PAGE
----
The Appalachian Trail is a 2,185 mile long footpath through the Appalachian Mountain Range on North America’s Eastern Seaboard. The trail extends from the summit of Springer Mountain in Georgia through 14 states to the summit Mt.Katahdin in Maine. In 2012 I through hiked the Appalachian Trail documenting my journey along the way.
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A tough day on the approach trail. I was dropped off at Amicalola Falls State Park in GA by my parents around 11am. Right off the bat I struggled with the mile hike straight up the falls on metal stairs. The rest of the 8 mile trail was just as hard with a steady up hill 2000 elevation change. I finally reached Black Gap shelter before dark. the campers at the shelter were very nice and that boosted my moral back up again. Met thru hiker Candace.
Crazy storm rolled in over night with high wind and down pour. Woke up freezing. Hiked up to the summit of Springer Mountain the beginning of the Appalachian Trail. Sitting at the top was Springer Mountain Caretaker Jonathan who help me greatly with adjusting my pack to make it more comfortable. I also met another thru hike named “Bryguy75” who hiked the trail while he was 15 in 1975. I hiked down Springer to Stover Creek Shelter for lunch and met up with “Coffee pot” his dog Scout and Shaun.
I camped with them at a beautiful spot with a stream right before Three Forks.
Hiked to Hawk Mountain Shelter and took it easy. A guy who passed me blurted out “The turtle wins this race.” and now that is my slogan.
Cold night. Woke up early and hiked to Gooch Mountain Shelter. During the hike up Sassafras Mountain I met up with a group of three thru hiker Diesel, Montana and Chef Brodi.
Woke up to a cold rainy day. Hiked to Woods Hole Shelter.
Woke up freezing and hiked up Blood Mountain. Hiked the steep rocky trail with thru hiker Nina and mjade it to Neels Gap Mountain Crossing around 3pm. Staying in an awesome cabin at Blood Mountain Cabins with a thru hike named Duffer.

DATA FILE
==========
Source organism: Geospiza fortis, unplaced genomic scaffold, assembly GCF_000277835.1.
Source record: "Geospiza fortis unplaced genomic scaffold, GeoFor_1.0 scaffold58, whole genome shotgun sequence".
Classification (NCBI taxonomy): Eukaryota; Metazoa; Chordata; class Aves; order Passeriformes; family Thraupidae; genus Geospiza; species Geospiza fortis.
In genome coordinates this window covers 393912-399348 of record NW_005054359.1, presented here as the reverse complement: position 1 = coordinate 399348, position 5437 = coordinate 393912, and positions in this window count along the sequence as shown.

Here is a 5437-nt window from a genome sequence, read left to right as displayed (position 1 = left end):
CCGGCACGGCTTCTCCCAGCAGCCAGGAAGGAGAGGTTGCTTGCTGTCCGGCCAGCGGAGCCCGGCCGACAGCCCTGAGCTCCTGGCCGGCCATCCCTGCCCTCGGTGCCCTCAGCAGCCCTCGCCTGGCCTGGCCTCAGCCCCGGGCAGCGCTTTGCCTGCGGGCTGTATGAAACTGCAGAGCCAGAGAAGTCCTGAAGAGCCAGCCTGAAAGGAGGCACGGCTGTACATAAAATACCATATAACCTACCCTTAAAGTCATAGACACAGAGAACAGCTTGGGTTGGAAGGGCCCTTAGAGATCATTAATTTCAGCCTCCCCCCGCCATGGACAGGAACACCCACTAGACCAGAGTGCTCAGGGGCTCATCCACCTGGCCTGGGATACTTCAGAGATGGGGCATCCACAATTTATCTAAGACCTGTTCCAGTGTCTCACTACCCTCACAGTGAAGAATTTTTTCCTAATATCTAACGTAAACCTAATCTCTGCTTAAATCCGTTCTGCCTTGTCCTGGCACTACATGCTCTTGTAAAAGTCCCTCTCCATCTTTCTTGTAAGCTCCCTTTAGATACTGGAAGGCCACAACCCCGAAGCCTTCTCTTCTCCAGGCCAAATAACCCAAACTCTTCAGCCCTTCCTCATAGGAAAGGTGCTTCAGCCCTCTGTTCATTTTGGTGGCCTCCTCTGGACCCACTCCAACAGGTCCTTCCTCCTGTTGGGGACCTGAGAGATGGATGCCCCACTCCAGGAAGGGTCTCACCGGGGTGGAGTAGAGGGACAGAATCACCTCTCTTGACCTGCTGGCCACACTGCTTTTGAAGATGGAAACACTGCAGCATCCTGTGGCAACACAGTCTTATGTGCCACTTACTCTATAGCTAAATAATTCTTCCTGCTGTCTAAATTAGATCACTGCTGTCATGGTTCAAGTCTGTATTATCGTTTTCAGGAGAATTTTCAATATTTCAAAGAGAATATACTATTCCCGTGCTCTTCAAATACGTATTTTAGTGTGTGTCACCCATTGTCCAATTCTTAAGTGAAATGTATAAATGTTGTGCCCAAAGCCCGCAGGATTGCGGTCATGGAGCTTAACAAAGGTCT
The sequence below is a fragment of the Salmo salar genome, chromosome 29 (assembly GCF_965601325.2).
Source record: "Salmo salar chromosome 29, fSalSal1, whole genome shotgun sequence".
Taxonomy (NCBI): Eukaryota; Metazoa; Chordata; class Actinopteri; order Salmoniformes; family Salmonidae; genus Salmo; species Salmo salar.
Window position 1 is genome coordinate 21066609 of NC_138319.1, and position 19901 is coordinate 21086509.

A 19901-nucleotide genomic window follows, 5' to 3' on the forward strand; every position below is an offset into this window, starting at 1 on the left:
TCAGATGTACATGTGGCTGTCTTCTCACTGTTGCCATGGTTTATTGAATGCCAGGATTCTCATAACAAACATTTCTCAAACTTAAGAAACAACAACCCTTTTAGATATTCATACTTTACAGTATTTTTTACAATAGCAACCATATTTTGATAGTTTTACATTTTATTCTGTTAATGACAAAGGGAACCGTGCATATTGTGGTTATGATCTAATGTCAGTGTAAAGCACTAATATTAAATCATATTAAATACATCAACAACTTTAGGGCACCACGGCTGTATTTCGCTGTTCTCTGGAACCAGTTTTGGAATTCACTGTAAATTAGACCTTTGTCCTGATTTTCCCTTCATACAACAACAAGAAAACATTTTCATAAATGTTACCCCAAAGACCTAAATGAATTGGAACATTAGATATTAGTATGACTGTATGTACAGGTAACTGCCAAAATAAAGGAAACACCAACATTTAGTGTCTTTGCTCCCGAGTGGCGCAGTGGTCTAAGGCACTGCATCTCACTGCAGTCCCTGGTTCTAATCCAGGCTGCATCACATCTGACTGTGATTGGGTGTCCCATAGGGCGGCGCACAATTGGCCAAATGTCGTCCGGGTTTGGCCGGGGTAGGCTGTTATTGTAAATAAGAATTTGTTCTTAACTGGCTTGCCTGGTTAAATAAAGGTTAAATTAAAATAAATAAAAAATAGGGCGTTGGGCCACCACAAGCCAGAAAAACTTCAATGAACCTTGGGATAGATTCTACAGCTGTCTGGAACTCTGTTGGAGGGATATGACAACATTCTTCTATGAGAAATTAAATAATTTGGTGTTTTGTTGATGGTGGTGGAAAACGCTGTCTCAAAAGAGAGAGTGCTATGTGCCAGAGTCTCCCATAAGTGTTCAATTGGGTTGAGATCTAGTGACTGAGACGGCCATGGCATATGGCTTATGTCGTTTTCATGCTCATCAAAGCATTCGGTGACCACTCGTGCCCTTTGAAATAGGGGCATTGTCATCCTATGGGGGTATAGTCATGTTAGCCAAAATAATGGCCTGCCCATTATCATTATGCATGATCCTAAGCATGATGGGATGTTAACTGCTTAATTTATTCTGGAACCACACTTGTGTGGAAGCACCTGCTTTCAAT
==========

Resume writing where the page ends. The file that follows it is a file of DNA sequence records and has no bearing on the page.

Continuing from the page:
Woke up at the Blood Mountain Cabins, with freshly cleaned clothes. George the owner graciously washed my dirty, smelly hiking clothes. I’ve heard the term Trail Angel thrown around a bunch and George from the Blood Mountain Cabins is defiantly one. I recommend to anyone in the area to stay there. Other Trail Angels I’ve encountered are Duffer who offered me a stop at the cabin and also gave me back my share of the payment. I really appreciate the the generosity! A couple days before a car that pulled up right after a hard climb up and down Sassafras Mountain, and they gave us a full gallon of homemade sweat tea, it was awesome. Trail Angels are people who go out of their way to help hikers. These Trail Angels sometimes seem like real angels when the help is truly needed.
Hike 11 tough miles to Low Gap Shelter. It was hot and sunny, I was sweating a ton and we were 7 mile till water. Wildcat Mountain kicked my ass, but met up with a group of hikers I met a day before a pushed on 4 miles to the shelter.
Woke up good around 9am at Low Gap Shelter. Hiked 9.6 miles to Unicoi Gap with Chef, Montana (“Big Sky”), Diesel, Wolf and Tim “Took-a-look”. Another Trail Angel named Jon offered us a ride down to Helen, GA, he made two trips up and down 15 miles to get all of us and would not accept any compensation. I have a huge blister on my heel I’m nursing and sharing a hotel room with Wolf at the Super 8. Helen is a cool little tourist town modeled after Alpine Village in Germany.
Up and down, up and down. Physically it is very challenging, but mentally it is the hardest thing I’ve ever encountered. My attitude follows the up and downs of the mountains. Sometimes I’m up elated high to the point of ecstasy and tears, the next moment i’m stuck in my head, all insecurities and self doubts come to life. I was at one of my lowest points after leaving Helen, GA. I was climbing from Indian Grave Gap to Tray Mountain and was really down, low energy and depressed. Struggling through the depression and thunderstorms I made it up to Tray Gap which is right before the steep climb up Tray Mountain and heard “Hey we have a Hamburger for you!”, it was Trail Angels Bill and Jeff. They do a cookout at Tray Gap yearly to feed hikers before their climb up Tray Mountain. I ate 2 huge 10ozish burgers,drank a Mountain Dew and ate some chocolate. Their generosity made me tear up, my mood shifted as quick as the weather. I hiked on to Sassafras Gap campsite to spend the night.
Wolf singing “Freebird” at a karaoke night at the Hayloft Bar in Helen, GA. A drunk local got offended by his mashup of the southern anthem and offered him $20 to stop singing, Wolf turned down the money and the local put up a hussy fit and stormed out of the bar.
Woke up after a rainy night and pushed on. Kelly Knob was a difficult climb. I made it down to Dicks Creek Gap and there was “Trail Magic” Peak Seeker was set up at the picnic area and cooking hikers hotdogs and hamburgers! Tim ” Took a Look” s wife Tina drove up and met us with their new Ford F150 and gave 8 hikers a ride down to Hiawasse, GA. I got a room at the Holiday Inn Express with Diesel, Montana “Big Sky”‘ and Chef. There’s a hot tub and continental breakfast!